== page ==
How to debug a macro

Discussion in 'C++' started by AS, Mar 10, 2008.

  1. AS

    AS Guest

    Hello,
    Can anybody tell me how to debug a macro ?

    for ex,

    #define PRINTSTRING() \


    CString str = _T("hello"); \

    AfxMessageBox(str); \
     
    AS, Mar 10, 2008
    #1
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  2. AS wrote:
    > Can anybody tell me how to debug a macro ?
    >
    > for ex,
    >
    > #define PRINTSTRING() \
    >
    >
    > CString str = _T("hello"); \
    >
    > AfxMessageBox(str); \


    Most compilers support an option to output the result of
    preprocessing. RTFM and see if yours does as well. Then
    use your macro and see what it expands into.

    V
    --
    Please remove capital 'A's when replying by e-mail
    I do not respond to top-posted replies, please don't ask
     
    Victor Bazarov, Mar 10, 2008
    #2
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  3. AS

    Ian Collins Guest

    AS wrote:
    > Hello,
    > Can anybody tell me how to debug a macro ?
    >

    Rewrite it as an inline function.

    --
    Ian Collins.
     
    Ian Collins, Mar 10, 2008
    #3
  4. Ian Collins wrote:
    > AS wrote:
    >> Hello,
    >> Can anybody tell me how to debug a macro ?
    >>

    > Rewrite it as an inline function.


    With all due respect, declarations cannot be rewritten as
    inline functions.

    V
    --
    Please remove capital 'A's when replying by e-mail
    I do not respond to top-posted replies, please don't ask
     
    Victor Bazarov, Mar 10, 2008
    #4
  5. AS

    Ian Collins Guest

    Victor Bazarov wrote:
    > Ian Collins wrote:
    >> AS wrote:
    >>> Hello,
    >>> Can anybody tell me how to debug a macro ?
    >>>

    >> Rewrite it as an inline function.

    >
    > With all due respect, declarations cannot be rewritten as
    > inline functions.
    >

    Did you read the OP's example Victor? I assumed the question was asking
    how to debug a function like macro. The only use I can see for function
    like macros in C++ is as wrappers for functions when you want to pass
    stringified tokens or macros in as parameters.

    Something like

    void printHere( const char* file, unsigned line, void* );

    #define PRINT_HERE( x ) printHere( __FILE__, __LINE, (x) )

    --
    Ian Collins.
     
    Ian Collins, Mar 10, 2008
    #5
  6. Ian Collins wrote:
    > Victor Bazarov wrote:
    >> Ian Collins wrote:
    >>> AS wrote:
    >>>> Hello,
    >>>> Can anybody tell me how to debug a macro ?
    >>>>
    >>> Rewrite it as an inline function.

    >>
    >> With all due respect, declarations cannot be rewritten as
    >> inline functions.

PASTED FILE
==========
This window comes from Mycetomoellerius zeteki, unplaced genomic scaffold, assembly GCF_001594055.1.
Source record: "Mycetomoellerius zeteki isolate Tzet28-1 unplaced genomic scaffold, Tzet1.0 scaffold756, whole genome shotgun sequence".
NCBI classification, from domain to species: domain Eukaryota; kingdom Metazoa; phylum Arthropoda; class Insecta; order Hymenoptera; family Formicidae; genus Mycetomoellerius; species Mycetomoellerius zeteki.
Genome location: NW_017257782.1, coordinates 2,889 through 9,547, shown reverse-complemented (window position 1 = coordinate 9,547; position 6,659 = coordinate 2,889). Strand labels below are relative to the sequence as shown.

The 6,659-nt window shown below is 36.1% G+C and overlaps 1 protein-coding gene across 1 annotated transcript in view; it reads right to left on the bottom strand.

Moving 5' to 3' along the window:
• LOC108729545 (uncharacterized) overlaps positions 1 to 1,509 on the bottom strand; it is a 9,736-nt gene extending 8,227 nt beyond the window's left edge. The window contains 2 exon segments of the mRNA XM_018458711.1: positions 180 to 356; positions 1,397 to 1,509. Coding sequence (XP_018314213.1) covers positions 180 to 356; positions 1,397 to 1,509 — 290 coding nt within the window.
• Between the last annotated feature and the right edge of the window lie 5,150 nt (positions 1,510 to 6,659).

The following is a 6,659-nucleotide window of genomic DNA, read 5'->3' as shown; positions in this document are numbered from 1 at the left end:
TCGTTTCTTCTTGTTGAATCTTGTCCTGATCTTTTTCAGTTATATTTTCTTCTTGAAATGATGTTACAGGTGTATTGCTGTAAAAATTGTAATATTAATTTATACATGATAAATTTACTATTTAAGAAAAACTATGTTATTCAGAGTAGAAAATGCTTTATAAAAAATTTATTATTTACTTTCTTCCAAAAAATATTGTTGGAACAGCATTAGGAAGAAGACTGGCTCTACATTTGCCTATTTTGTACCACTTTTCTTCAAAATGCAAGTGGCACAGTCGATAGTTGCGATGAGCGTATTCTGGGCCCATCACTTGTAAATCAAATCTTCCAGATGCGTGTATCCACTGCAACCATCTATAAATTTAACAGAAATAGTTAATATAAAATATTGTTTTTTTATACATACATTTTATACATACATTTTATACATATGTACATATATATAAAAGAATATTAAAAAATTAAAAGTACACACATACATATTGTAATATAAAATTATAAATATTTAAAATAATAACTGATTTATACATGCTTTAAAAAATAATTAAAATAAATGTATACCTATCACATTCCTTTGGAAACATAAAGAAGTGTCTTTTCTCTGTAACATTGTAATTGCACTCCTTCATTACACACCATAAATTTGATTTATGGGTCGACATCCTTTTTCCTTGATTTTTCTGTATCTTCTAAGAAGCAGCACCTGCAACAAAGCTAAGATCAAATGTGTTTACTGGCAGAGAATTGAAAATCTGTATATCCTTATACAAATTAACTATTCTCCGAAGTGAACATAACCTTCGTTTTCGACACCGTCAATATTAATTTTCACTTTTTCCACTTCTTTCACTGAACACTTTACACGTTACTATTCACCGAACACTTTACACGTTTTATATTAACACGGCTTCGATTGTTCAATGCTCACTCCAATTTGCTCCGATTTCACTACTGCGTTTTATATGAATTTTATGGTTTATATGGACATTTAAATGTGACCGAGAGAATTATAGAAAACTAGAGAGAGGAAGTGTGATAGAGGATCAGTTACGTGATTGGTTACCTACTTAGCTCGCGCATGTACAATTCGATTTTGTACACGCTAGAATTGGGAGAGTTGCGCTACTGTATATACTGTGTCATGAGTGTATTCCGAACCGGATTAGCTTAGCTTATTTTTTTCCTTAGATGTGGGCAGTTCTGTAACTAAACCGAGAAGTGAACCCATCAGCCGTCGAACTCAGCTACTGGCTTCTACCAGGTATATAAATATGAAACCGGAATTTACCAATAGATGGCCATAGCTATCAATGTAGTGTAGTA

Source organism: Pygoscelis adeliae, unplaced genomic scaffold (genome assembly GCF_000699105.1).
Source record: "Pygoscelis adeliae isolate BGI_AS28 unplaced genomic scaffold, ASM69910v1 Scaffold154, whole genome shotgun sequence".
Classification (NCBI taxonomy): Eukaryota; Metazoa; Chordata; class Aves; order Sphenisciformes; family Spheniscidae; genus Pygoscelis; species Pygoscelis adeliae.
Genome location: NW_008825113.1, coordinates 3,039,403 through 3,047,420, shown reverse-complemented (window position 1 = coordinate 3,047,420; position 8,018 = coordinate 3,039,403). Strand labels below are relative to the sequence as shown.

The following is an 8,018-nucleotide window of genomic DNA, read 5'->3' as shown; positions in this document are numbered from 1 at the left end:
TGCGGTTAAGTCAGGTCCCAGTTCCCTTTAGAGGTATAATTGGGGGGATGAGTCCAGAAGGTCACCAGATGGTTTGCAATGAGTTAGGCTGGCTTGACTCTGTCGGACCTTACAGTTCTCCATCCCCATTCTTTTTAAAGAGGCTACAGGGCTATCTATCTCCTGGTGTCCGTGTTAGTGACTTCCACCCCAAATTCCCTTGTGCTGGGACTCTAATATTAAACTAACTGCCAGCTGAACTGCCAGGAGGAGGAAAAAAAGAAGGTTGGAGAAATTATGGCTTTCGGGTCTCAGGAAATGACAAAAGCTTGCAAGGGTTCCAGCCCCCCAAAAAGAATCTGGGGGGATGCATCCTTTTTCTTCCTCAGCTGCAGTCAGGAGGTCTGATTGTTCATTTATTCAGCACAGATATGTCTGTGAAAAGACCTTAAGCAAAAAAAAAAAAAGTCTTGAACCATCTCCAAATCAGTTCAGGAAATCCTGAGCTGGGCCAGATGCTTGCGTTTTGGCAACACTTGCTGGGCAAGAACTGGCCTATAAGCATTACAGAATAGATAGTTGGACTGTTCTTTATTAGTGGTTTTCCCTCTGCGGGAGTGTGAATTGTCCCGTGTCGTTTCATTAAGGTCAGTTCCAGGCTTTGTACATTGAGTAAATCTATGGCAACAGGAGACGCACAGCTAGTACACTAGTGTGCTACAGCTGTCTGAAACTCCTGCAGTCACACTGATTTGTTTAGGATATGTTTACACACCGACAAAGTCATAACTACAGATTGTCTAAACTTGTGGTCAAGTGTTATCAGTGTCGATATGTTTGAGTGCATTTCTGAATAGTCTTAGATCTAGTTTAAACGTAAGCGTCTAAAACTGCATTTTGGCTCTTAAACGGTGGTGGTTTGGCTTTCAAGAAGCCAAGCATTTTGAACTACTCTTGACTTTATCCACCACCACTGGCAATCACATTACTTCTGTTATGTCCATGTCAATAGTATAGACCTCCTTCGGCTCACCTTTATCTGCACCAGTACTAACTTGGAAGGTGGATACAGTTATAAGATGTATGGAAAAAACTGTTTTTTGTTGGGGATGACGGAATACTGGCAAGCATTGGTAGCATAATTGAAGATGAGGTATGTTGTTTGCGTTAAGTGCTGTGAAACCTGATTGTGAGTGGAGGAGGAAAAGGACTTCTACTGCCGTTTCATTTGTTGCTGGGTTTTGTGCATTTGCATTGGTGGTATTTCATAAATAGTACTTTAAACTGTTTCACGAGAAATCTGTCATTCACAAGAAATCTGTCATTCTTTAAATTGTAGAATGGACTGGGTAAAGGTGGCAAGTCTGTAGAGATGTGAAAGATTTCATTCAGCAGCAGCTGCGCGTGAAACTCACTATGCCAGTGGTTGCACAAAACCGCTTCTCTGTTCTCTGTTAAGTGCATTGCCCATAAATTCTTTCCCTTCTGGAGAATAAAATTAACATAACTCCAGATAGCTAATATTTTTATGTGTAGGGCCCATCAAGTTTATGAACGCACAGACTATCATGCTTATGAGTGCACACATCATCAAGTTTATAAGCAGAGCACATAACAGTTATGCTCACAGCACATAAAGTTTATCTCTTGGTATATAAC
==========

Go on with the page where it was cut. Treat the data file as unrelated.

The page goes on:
>>

    > Did you read the OP's example Victor?


    Yes, I did. It contains a declaration.

    > I assumed the question was
    > asking how to debug a function like macro.


    I assume nothing. That's the difference, I guess.

    > The only use I can see
    > for function like macros in C++ is as wrappers for functions when you
    > want to pass stringified tokens or macros in as parameters.
    >
    > Something like
    >
    > void printHere( const char* file, unsigned line, void* );
    >
    > #define PRINT_HERE( x ) printHere( __FILE__, __LINE, (x) )


    V
    --
    Please remove capital 'A's when replying by e-mail
    I do not respond to top-posted replies, please don't ask
     
    Victor Bazarov, Mar 10, 2008
    #6
  7. AS

    Ian Collins Guest

    Victor Bazarov wrote:
    > Ian Collins wrote:
    >> Victor Bazarov wrote:
    >>> Ian Collins wrote:
    >>>> AS wrote:
    >>>>> Hello,
    >>>>> Can anybody tell me how to debug a macro ?
    >>>>>
    >>>> Rewrite it as an inline function.
    >>> With all due respect, declarations cannot be rewritten as
    >>> inline functions.
    >>>

    >> Did you read the OP's example Victor?

    >
    > Yes, I did. It contains a declaration.
    >

    So it does. That'll teach me to post before breakfast!

    --
    Ian Collins.
     
    Ian Collins, Mar 10, 2008
    #7
  8. On 2008-03-10 13:00:26, AS wrote:

    > Can anybody tell me how to debug a macro ?


    I guess that depends on what exactly you want to debug.

    If you want to debug the macro expansion, follow the advice of creating a
    preprocessor output and analyse that.

    If you want to debug the macro function, it sometimes is helpful to take
    one macro instance, replace it with the expanded macro, and debug that
    piece of code. When it works, replace it again with the (now working)
    macro.

    But, as someone else also already wrote, make sure you need a macro and
    can't do it with an inline (or normal) function or other construct.

    Gerhard
     
    Gerhard Fiedler, Mar 11, 2008
    #8
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